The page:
# How big would the Earth look from the Moon?

Imagine standing (somewhere) on the Moon's surface. How big would the Earth look from the Moon, compared to the image of the Moon we see from Earth? What would be the ratio between the diameters of each body? How would this ratio be calculated? Any help with answering such a calculation would be highly appreciated.

• Do you know the respective physical diameters of Earth and Moon? – pela May 23 '17 at 11:35
• For the moon 3.479 × 10^3 Km, and for Earth 12.75632 10^3 Km – nilo de roock May 23 '17 at 11:45
• Since the angular diameter of an object is proportional to the ratio between its size and its distance (and since the distance from Earth to Moon is equal to the distance from Moon to Earth), the ratio you request is the same as the ratio between those numbers. – pela May 23 '17 at 11:59
• Almost 4 times bigger. – Florin Andrei May 24 '17 at 1:27
• Besides knowing the ratio of apparent sizes, you should also know about how it is measured without comparison. There is also a unit of measuring the apparent size of planets and other bodies in space. The measurement is called 'Angular diameter' and the unit is 'arc minute' and 'arc second'. You can find the details easily by searching 'angular diameter' over the net. – Diwakar Mishra Nov 15 '18 at 8:51

## 1 Answer

There are a couple questions here. The ones you have asked are:

1. What would be the ratio between the respective diameters?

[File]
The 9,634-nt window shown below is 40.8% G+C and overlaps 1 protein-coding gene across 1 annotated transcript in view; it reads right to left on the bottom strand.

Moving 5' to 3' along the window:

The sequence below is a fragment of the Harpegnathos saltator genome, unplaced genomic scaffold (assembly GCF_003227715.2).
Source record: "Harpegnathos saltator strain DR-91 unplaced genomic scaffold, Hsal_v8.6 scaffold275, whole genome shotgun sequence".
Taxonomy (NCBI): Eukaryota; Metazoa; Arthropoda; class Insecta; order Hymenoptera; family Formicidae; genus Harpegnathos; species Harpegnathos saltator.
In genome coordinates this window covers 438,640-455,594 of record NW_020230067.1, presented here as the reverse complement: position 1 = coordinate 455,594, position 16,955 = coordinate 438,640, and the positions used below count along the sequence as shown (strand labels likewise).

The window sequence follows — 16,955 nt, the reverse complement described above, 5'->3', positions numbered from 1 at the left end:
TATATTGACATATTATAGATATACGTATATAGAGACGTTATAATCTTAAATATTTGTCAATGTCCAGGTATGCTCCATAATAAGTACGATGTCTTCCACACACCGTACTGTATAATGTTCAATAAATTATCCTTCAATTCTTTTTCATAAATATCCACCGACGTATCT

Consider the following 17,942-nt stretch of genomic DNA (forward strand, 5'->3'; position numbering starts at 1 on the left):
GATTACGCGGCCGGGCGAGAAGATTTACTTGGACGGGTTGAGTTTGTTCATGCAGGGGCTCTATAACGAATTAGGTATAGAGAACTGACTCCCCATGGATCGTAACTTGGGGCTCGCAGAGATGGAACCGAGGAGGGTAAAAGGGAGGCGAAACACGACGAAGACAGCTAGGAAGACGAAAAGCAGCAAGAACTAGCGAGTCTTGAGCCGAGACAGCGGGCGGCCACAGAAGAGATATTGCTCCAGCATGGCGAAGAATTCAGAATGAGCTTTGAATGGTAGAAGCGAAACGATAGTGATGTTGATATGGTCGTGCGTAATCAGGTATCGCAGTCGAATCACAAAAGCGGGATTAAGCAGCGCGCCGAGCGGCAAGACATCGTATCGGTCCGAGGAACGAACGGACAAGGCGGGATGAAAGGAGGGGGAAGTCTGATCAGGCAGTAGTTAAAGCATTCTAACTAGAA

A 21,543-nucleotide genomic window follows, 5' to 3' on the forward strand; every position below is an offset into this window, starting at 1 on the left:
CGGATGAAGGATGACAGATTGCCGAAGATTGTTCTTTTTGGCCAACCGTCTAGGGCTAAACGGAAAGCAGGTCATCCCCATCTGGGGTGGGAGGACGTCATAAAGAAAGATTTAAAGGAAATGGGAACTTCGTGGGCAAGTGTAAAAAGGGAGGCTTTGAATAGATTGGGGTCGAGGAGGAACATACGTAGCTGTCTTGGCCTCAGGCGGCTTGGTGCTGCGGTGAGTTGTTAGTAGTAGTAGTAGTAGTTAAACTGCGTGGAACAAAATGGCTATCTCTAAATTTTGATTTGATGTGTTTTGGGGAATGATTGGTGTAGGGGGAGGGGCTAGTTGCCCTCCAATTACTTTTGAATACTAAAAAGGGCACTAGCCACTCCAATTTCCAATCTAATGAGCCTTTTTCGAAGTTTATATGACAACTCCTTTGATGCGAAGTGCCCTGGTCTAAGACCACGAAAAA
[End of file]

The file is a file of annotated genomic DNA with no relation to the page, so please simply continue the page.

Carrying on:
2. How would this ratio be calculated?

But I think you meant to ask:

1. How much larger does the Earth appear when standing on the Moon than the Moon appears when standing on the Earth? (and the calculation)

For the answer to #1 (and #2), it is the ratio between the numbers (of the Earth's diameter of 12,742 km and the Moon's diameter of 3,474 km) which is $$Earth:Moon = 3.668:1$$ as @pela's comment mentions.

For the answer to #3, it is the same! The more interesting part is why. We know that the distance from the Earth to the Moon is the same as the Moon to the Earth, so it follows that when we are on one of them looking at the other we are gazing across the same distance. Next, we know that an object (approximately) appears larger in the same proportion as it is larger, so an object that is twice as wide or tall will appear twice as wide or tall. Since the Earth is 3.668 times as wide as the Moon, it will appear that much larger when viewed from the same distance, and we've already discussed why it is the same distance. So, that's it really. It is the ratio of the diameters.